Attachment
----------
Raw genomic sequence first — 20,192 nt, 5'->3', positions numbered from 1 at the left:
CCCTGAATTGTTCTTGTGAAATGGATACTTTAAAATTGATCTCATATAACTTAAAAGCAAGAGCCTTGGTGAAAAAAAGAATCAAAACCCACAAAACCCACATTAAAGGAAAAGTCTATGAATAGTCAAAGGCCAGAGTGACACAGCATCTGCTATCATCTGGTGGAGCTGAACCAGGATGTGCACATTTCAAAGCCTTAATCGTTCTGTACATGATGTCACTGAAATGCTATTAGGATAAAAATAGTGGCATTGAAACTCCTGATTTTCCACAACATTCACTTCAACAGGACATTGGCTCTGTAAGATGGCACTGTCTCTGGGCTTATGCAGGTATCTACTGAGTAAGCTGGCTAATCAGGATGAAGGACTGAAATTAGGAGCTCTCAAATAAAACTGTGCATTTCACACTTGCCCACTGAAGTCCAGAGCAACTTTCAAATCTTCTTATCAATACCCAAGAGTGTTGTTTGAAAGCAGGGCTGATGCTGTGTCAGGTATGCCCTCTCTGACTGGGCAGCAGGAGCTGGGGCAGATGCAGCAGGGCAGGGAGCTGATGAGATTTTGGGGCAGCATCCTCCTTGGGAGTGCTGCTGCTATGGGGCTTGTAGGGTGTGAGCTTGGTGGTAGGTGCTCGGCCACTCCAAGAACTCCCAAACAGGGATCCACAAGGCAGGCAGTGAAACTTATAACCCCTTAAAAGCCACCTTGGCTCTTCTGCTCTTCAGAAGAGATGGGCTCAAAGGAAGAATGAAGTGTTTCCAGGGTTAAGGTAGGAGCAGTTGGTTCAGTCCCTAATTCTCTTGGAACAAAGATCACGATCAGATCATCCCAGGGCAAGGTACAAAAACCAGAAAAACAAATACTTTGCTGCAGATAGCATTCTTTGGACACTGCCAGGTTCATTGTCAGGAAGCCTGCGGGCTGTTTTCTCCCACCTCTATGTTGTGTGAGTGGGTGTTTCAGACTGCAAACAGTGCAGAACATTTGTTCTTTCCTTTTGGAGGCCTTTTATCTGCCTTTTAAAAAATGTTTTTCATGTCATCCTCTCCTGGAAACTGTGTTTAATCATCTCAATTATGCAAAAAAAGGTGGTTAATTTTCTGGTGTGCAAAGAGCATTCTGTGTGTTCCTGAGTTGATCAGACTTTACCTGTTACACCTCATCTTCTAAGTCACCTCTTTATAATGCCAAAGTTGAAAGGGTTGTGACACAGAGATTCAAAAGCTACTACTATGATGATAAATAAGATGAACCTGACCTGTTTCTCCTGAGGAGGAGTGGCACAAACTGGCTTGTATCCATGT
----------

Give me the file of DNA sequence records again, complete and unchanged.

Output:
Raw genomic sequence first — 20,192 nt, 5'->3', positions numbered from 1 at the left:
CCCTGAATTGTTCTTGTGAAATGGATACTTTAAAATTGATCTCATATAACTTAAAAGCAAGAGCCTTGGTGAAAAAAAGAATCAAAACCCACAAAACCCACATTAAAGGAAAAGTCTATGAATAGTCAAAGGCCAGAGTGACACAGCATCTGCTATCATCTGGTGGAGCTGAACCAGGATGTGCACATTTCAAAGCCTTAATCGTTCTGTACATGATGTCACTGAAATGCTATTAGGATAAAAATAGTGGCATTGAAACTCCTGATTTTCCACAACATTCACTTCAACAGGACATTGGCTCTGTAAGATGGCACTGTCTCTGGGCTTATGCAGGTATCTACTGAGTAAGCTGGCTAATCAGGATGAAGGACTGAAATTAGGAGCTCTCAAATAAAACTGTGCATTTCACACTTGCCCACTGAAGTCCAGAGCAACTTTCAAATCTTCTTATCAATACCCAAGAGTGTTGTTTGAAAGCAGGGCTGATGCTGTGTCAGGTATGCCCTCTCTGACTGGGCAGCAGGAGCTGGGGCAGATGCAGCAGGGCAGGGAGCTGATGAGATTTTGGGGCAGCATCCTCCTTGGGAGTGCTGCTGCTATGGGGCTTGTAGGGTGTGAGCTTGGTGGTAGGTGCTCGGCCACTCCAAGAACTCCCAAACAGGGATCCACAAGGCAGGCAGTGAAACTTATAACCCCTTAAAAGCCACCTTGGCTCTTCTGCTCTTCAGAAGAGATGGGCTCAAAGGAAGAATGAAGTGTTTCCAGGGTTAAGGTAGGAGCAGTTGGTTCAGTCCCTAATTCTCTTGGAACAAAGATCACGATCAGATCATCCCAGGGCAAGGTACAAAAACCAGAAAAACAAATACTTTGCTGCAGATAGCATTCTTTGGACACTGCCAGGTTCATTGTCAGGAAGCCTGCGGGCTGTTTTCTCCCACCTCTATGTTGTGTGAGTGGGTGTTTCAGACTGCAAACAGTGCAGAACATTTGTTCTTTCCTTTTGGAGGCCTTTTATCTGCCTTTTAAAAAATGTTTTTCATGTCATCCTCTCCTGGAAACTGTGTTTAATCATCTCAATTATGCAAAAAAAGGTGGTTAATTTTCTGGTGTGCAAAGAGCATTCTGTGTGTTCCTGAGTTGATCAGACTTTACCTGTTACACCTCATCTTCTAAGTCACCTCTTTATAATGCCAAAGTTGAAAGGGTTGTGACACAGAGATTCAAAAGCTACTACTATGATGATAAATAAGATGAACCTGACCTGTTTCTCCTGAGGAGGAGTGGCACAAACTGGCTTGTATCCATGT